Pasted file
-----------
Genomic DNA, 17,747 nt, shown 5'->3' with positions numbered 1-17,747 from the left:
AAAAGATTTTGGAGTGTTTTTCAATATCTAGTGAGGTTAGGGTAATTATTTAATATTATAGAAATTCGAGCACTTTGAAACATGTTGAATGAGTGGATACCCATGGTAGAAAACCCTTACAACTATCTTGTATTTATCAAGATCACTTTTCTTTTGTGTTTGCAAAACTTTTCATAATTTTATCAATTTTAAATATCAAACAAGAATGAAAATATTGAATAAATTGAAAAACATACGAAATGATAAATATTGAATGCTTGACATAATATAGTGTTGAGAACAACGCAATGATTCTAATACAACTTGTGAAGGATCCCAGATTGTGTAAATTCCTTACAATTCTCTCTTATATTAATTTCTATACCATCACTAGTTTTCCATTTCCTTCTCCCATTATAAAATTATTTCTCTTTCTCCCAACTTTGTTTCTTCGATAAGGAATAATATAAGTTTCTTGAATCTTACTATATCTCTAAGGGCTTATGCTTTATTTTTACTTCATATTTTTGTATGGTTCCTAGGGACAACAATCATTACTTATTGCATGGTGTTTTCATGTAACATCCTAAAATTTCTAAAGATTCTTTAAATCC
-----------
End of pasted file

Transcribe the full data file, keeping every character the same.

Genomic DNA, 17,747 nt, shown 5'->3' with positions numbered 1-17,747 from the left:
AAAAGATTTTGGAGTGTTTTTCAATATCTAGTGAGGTTAGGGTAATTATTTAATATTATAGAAATTCGAGCACTTTGAAACATGTTGAATGAGTGGATACCCATGGTAGAAAACCCTTACAACTATCTTGTATTTATCAAGATCACTTTTCTTTTGTGTTTGCAAAACTTTTCATAATTTTATCAATTTTAAATATCAAACAAGAATGAAAATATTGAATAAATTGAAAAACATACGAAATGATAAATATTGAATGCTTGACATAATATAGTGTTGAGAACAACGCAATGATTCTAATACAACTTGTGAAGGATCCCAGATTGTGTAAATTCCTTACAATTCTCTCTTATATTAATTTCTATACCATCACTAGTTTTCCATTTCCTTCTCCCATTATAAAATTATTTCTCTTTCTCCCAACTTTGTTTCTTCGATAAGGAATAATATAAGTTTCTTGAATCTTACTATATCTCTAAGGGCTTATGCTTTATTTTTACTTCATATTTTTGTATGGTTCCTAGGGACAACAATCATTACTTATTGCATGGTGTTTTCATGTAACATCCTAAAATTTCTAAAGATTCTTTAAATCC